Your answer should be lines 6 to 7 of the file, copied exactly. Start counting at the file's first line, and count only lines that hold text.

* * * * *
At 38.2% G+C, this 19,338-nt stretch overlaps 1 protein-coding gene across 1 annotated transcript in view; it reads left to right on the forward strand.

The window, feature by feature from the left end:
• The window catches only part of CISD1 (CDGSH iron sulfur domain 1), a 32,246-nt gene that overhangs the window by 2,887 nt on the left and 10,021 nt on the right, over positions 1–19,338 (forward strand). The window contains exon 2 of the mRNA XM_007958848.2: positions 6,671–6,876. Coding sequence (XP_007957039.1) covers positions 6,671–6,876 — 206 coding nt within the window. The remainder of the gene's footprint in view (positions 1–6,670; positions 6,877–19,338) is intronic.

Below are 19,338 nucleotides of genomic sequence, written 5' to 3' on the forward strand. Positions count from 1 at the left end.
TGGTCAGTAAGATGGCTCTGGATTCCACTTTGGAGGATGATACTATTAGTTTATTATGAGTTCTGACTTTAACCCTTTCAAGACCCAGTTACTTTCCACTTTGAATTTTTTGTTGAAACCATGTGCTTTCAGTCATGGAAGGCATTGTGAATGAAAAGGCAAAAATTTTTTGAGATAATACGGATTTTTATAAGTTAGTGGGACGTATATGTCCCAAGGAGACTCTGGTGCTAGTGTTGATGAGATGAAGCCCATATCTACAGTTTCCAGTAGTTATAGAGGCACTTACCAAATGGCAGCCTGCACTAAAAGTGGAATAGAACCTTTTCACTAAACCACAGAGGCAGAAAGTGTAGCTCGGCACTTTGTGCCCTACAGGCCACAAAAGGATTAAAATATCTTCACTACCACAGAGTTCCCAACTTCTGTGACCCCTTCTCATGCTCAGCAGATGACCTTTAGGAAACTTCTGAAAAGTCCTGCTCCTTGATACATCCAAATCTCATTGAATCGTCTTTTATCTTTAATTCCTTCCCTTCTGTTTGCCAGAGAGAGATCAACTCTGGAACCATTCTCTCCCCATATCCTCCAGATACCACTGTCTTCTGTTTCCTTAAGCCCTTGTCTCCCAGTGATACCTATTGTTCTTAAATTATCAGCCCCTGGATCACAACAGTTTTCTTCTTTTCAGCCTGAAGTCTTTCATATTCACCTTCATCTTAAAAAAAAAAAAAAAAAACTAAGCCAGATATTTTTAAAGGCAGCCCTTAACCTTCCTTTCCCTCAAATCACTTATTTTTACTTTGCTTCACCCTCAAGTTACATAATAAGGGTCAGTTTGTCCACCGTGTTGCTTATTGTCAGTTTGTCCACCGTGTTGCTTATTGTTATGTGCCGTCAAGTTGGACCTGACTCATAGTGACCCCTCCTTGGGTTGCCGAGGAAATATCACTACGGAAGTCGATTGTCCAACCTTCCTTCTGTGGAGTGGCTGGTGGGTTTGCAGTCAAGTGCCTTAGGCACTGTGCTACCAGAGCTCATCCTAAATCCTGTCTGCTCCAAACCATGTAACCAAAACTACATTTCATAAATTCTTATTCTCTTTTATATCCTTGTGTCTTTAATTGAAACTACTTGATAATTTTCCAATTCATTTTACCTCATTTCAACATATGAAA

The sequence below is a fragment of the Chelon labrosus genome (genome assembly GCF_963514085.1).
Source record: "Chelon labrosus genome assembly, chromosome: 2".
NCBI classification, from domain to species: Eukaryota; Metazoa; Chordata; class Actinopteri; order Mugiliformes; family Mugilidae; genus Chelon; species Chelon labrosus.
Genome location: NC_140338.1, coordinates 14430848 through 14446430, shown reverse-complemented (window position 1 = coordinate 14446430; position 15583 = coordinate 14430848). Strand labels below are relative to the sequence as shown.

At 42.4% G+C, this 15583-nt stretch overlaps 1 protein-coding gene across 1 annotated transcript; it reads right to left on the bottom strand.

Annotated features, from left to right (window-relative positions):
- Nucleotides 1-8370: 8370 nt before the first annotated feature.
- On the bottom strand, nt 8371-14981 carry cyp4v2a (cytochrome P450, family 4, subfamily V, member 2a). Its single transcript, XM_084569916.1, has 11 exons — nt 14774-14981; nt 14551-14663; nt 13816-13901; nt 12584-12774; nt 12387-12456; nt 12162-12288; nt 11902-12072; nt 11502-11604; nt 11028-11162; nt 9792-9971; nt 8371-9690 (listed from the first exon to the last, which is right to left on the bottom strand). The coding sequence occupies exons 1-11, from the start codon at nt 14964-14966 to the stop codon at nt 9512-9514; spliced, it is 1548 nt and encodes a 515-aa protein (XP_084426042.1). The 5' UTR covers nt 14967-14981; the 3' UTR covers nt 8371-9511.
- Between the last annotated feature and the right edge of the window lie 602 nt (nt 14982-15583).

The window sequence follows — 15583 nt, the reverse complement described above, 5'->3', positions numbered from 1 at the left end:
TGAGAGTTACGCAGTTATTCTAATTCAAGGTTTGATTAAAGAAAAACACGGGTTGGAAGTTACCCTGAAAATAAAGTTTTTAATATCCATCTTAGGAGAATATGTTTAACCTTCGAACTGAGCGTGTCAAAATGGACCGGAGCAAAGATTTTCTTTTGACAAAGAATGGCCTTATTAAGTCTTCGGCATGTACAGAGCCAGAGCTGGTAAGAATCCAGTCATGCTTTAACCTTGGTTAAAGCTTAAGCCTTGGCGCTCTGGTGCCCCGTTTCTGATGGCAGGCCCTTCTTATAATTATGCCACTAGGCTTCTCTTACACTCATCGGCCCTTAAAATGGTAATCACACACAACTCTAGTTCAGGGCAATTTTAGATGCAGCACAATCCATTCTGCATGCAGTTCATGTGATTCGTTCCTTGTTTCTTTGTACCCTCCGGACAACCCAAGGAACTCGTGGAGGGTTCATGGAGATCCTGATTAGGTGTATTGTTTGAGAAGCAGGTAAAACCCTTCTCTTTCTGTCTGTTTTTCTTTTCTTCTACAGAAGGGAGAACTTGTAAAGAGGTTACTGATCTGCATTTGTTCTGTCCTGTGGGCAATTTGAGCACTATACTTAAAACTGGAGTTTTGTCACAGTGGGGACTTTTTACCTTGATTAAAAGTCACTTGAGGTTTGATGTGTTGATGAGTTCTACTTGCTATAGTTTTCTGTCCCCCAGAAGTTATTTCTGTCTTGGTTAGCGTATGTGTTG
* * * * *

The sequence below is a fragment of the Chelon labrosus genome (genome assembly GCF_963514085.1).
Source record: "Chelon labrosus genome assembly, chromosome: 2".